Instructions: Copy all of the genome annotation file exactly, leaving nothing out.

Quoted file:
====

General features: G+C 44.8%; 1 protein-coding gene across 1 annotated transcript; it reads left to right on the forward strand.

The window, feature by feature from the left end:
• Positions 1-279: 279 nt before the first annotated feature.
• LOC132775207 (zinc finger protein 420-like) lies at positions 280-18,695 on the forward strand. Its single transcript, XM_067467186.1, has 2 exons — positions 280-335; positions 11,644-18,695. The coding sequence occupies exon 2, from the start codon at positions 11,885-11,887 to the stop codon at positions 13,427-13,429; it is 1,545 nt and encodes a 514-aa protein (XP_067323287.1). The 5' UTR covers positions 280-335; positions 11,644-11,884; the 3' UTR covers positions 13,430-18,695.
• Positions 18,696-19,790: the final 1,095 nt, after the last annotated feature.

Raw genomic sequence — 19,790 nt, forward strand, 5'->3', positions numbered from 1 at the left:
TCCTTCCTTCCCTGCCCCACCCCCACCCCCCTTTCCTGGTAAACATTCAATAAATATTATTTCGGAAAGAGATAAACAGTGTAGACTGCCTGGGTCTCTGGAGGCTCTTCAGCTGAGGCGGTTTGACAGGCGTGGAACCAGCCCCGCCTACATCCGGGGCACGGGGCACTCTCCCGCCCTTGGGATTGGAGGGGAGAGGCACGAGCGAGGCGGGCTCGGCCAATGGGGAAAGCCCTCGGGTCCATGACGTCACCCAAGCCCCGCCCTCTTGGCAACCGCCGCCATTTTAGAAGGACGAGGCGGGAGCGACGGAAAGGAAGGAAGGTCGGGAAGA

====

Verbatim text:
General features: G+C 44.8%; 1 protein-coding gene across 1 annotated transcript; it reads left to right on the forward strand.

The window, feature by feature from the left end:
• Positions 1-279: 279 nt before the first annotated feature.
• LOC132775207 (zinc finger protein 420-like) lies at positions 280-18,695 on the forward strand. Its single transcript, XM_067467186.1, has 2 exons — positions 280-335; positions 11,644-18,695. The coding sequence occupies exon 2, from the start codon at positions 11,885-11,887 to the stop codon at positions 13,427-13,429; it is 1,545 nt and encodes a 514-aa protein (XP_067323287.1). The 5' UTR covers positions 280-335; positions 11,644-11,884; the 3' UTR covers positions 13,430-18,695.
• Positions 18,696-19,790: the final 1,095 nt, after the last annotated feature.

Raw genomic sequence — 19,790 nt, forward strand, 5'->3', positions numbered from 1 at the left:
TCCTTCCTTCCCTGCCCCACCCCCACCCCCCTTTCCTGGTAAACATTCAATAAATATTATTTCGGAAAGAGATAAACAGTGTAGACTGCCTGGGTCTCTGGAGGCTCTTCAGCTGAGGCGGTTTGACAGGCGTGGAACCAGCCCCGCCTACATCCGGGGCACGGGGCACTCTCCCGCCCTTGGGATTGGAGGGGAGAGGCACGAGCGAGGCGGGCTCGGCCAATGGGGAAAGCCCTCGGGTCCATGACGTCACCCAAGCCCCGCCCTCTTGGCAACCGCCGCCATTTTAGAAGGACGAGGCGGGAGCGACGGAAAGGAAGGAAGGTCGGGAAGA